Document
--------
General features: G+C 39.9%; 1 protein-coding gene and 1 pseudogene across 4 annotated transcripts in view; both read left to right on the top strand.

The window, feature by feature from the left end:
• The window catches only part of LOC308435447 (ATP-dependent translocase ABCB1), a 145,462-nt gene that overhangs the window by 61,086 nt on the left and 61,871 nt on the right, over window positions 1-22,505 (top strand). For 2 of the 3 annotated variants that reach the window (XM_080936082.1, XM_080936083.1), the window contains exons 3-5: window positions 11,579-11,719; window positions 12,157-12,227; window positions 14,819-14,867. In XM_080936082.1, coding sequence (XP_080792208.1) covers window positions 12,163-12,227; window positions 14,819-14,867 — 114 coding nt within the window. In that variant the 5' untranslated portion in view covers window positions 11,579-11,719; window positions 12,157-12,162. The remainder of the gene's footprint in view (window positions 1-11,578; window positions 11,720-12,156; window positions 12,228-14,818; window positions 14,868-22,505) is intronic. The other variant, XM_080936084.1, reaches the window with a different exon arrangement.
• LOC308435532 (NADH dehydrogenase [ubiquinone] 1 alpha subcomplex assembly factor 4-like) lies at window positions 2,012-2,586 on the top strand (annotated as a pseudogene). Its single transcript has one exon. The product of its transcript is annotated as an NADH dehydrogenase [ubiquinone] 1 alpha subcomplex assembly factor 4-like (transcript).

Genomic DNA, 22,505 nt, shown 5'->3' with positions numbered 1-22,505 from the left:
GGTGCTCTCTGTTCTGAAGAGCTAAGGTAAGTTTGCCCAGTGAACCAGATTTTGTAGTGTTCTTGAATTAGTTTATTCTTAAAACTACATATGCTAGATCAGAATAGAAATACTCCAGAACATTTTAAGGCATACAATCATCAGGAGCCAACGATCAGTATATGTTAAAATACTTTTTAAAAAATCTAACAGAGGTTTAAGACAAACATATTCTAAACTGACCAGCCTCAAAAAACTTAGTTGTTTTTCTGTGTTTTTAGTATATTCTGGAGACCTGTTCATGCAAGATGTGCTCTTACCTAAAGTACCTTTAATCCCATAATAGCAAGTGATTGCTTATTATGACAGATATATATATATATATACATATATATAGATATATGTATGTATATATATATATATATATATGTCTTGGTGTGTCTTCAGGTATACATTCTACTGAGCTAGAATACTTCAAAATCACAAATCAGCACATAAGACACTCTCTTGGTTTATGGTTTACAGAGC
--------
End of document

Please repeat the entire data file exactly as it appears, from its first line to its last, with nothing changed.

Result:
General features: G+C 39.9%; 1 protein-coding gene and 1 pseudogene across 4 annotated transcripts in view; both read left to right on the top strand.

The window, feature by feature from the left end:
• The window catches only part of LOC308435447 (ATP-dependent translocase ABCB1), a 145,462-nt gene that overhangs the window by 61,086 nt on the left and 61,871 nt on the right, over window positions 1-22,505 (top strand). For 2 of the 3 annotated variants that reach the window (XM_080936082.1, XM_080936083.1), the window contains exons 3-5: window positions 11,579-11,719; window positions 12,157-12,227; window positions 14,819-14,867. In XM_080936082.1, coding sequence (XP_080792208.1) covers window positions 12,163-12,227; window positions 14,819-14,867 — 114 coding nt within the window. In that variant the 5' untranslated portion in view covers window positions 11,579-11,719; window positions 12,157-12,162. The remainder of the gene's footprint in view (window positions 1-11,578; window positions 11,720-12,156; window positions 12,228-14,818; window positions 14,868-22,505) is intronic. The other variant, XM_080936084.1, reaches the window with a different exon arrangement.
• LOC308435532 (NADH dehydrogenase [ubiquinone] 1 alpha subcomplex assembly factor 4-like) lies at window positions 2,012-2,586 on the top strand (annotated as a pseudogene). Its single transcript has one exon. The product of its transcript is annotated as an NADH dehydrogenase [ubiquinone] 1 alpha subcomplex assembly factor 4-like (transcript).

Genomic DNA, 22,505 nt, shown 5'->3' with positions numbered 1-22,505 from the left:
GGTGCTCTCTGTTCTGAAGAGCTAAGGTAAGTTTGCCCAGTGAACCAGATTTTGTAGTGTTCTTGAATTAGTTTATTCTTAAAACTACATATGCTAGATCAGAATAGAAATACTCCAGAACATTTTAAGGCATACAATCATCAGGAGCCAACGATCAGTATATGTTAAAATACTTTTTAAAAAATCTAACAGAGGTTTAAGACAAACATATTCTAAACTGACCAGCCTCAAAAAACTTAGTTGTTTTTCTGTGTTTTTAGTATATTCTGGAGACCTGTTCATGCAAGATGTGCTCTTACCTAAAGTACCTTTAATCCCATAATAGCAAGTGATTGCTTATTATGACAGATATATATATATATATACATATATATAGATATATGTATGTATATATATATATATATATATGTCTTGGTGTGTCTTCAGGTATACATTCTACTGAGCTAGAATACTTCAAAATCACAAATCAGCACATAAGACACTCTCTTGGTTTATGGTTTACAGAGC